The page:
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some new pics 8/29/18

brucemir

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These photos were taken two weeks ago and feature quite a few shots using a 532nm. When the 520 nm became popular about four years back or so, I did not use the frequency much. But is is a very vibrant color and it shows in these pics. I also used a 488nm in many of them as well. At least to me, that color has such a nice contrast next to any color and I have certainly gotten my use out of the Sanwu 488. There are mirrors, prisms, a beam splitter, and I broke out my Laserglow #252 diffraction grating that produces parallel lines on a few shots with the 488nm. After I took these I added (and subtracted) more things and took many more pics of it. They are for another day.
Enjoy

DSC_6928_resize by brucemir, on Flickr



DSC_6930_resize by brucemir, on Flickr



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DSC_6973_resize by brucemir, on Flickr



DSC_6976_resize by brucemir, on Flickr



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DSC_7115_resize by brucemir, on Flickr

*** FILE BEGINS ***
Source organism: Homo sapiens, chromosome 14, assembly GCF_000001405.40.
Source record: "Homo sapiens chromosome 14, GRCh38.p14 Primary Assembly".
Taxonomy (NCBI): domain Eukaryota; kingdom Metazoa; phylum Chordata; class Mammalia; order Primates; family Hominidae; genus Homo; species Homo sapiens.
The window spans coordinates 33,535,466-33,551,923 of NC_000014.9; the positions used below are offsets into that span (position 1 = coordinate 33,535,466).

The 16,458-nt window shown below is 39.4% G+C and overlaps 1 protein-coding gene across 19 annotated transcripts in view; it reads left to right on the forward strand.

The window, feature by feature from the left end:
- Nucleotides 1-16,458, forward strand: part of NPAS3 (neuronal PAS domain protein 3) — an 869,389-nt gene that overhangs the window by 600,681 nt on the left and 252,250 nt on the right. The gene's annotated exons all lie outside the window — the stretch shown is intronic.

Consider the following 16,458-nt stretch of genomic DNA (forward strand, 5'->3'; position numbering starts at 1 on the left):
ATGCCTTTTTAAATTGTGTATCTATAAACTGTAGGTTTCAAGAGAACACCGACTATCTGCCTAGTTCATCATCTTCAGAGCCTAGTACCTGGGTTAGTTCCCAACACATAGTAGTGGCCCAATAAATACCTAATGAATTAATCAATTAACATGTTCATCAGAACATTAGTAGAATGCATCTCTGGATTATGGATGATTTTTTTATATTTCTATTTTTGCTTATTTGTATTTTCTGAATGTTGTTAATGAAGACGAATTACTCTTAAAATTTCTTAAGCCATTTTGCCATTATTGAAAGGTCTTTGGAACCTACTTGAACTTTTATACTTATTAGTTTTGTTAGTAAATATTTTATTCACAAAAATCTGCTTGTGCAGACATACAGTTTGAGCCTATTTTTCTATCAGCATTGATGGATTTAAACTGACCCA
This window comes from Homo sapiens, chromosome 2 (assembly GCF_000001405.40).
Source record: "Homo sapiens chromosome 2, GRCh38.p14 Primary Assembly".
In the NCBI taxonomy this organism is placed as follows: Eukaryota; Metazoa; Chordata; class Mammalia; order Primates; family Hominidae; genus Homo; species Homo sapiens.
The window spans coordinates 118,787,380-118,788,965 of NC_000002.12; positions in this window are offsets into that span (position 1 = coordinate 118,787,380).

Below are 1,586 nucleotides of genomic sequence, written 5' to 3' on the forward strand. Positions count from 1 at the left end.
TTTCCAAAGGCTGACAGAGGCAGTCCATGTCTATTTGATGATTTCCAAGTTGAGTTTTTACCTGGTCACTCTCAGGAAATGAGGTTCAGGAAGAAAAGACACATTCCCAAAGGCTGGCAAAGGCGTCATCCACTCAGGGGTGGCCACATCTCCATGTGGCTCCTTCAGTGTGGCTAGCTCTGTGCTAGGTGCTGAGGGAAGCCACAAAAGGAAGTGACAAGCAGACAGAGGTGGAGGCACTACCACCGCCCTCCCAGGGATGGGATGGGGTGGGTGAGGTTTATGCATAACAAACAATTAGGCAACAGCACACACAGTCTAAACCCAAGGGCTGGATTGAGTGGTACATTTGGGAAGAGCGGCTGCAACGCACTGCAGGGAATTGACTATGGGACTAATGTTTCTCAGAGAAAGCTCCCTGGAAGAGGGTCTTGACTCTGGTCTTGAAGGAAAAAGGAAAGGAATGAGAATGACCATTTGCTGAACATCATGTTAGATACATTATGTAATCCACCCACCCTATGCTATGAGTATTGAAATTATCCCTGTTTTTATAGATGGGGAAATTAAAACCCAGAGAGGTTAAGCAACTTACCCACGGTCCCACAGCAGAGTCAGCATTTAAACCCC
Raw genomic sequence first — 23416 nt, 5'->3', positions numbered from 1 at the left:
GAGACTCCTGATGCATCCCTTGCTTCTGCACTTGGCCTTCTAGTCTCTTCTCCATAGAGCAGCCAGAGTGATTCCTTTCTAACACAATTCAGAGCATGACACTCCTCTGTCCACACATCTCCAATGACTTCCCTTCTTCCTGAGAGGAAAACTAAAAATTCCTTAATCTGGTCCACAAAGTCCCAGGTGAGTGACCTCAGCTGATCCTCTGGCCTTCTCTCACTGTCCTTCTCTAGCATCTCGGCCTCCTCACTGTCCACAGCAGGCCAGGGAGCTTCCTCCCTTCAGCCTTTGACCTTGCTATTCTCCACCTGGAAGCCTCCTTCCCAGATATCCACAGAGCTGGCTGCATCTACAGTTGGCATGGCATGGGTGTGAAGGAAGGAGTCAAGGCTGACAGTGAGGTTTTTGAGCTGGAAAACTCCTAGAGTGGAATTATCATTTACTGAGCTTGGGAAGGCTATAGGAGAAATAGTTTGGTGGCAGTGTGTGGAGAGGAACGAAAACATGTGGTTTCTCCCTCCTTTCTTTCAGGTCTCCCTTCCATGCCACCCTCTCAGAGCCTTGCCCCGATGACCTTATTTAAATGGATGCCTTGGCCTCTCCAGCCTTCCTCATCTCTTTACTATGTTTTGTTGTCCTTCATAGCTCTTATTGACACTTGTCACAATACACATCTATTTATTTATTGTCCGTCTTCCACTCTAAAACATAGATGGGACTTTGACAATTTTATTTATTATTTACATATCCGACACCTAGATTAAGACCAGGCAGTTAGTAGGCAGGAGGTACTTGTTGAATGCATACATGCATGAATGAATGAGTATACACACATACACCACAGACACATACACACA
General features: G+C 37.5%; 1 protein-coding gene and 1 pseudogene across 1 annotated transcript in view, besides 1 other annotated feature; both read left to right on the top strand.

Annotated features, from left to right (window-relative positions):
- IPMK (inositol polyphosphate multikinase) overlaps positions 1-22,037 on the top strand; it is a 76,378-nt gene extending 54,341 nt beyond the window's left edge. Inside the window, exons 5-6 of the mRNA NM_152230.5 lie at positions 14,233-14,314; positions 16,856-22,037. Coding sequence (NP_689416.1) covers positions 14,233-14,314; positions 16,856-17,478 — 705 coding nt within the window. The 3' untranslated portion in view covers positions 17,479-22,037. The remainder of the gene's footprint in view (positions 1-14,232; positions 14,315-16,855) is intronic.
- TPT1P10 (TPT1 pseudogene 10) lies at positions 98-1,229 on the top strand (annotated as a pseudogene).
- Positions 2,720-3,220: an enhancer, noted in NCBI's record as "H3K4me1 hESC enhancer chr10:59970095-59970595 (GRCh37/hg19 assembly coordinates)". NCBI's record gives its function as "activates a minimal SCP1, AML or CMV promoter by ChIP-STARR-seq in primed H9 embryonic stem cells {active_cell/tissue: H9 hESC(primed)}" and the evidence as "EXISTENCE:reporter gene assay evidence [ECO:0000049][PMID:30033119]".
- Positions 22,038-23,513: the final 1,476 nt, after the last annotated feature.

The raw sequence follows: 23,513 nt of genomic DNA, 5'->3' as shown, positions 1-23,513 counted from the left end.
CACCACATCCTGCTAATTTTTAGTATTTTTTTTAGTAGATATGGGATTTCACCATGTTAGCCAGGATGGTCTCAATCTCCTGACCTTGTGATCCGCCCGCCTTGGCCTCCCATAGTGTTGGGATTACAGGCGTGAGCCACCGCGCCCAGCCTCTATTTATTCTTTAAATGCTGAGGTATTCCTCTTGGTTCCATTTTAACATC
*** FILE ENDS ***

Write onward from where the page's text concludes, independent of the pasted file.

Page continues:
ArcticDude

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Awesome work again brucemir!! :kewlpics:
Thanks for sharing eyecandy for us!
:thanks:
 

BowtieGuy

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Great job Bruce! :beer:
I think that photos #1 through #23 are probably the best of the bunch. :D
:kewlpics:
 

Ears and Eggs

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Amazing pictures. :drool: I have to say that my favorite wavelength is still that amazing golden yellow of 593.5. :D Followed a close second by 488. The picture second from the end is definitely my favorite. :D
 

paul1598419

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Spectacular as always, Bruce. It is always a treat for me to see a new thread of yours because I know I will be given some beautiful laser photos. Oh, and + REp.
 

LewDude

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Great stuff, Bruce. And I echo BowtieGuy - awesome, every one! 6988 and 7096 if I _HAD_ to choose, which I don't, but I did!! In 6976 and a couple others - the metal part of the mirrors (stands) prove helpful in adding some neat reflections / color additions - and I really dig that.
Appreciate you mentioning the diffracting grating - I've been looking around / waiting for the mail to come on some new patterns I'm hoping to try out. Also, the right-angles I ordered are starting to come in, hopefully I can provide some feedback on which ones are "worth" the money (and we're talking 'cheap' here).

As always - thanks for sharing!!
 

brucemir

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Thanks everyone!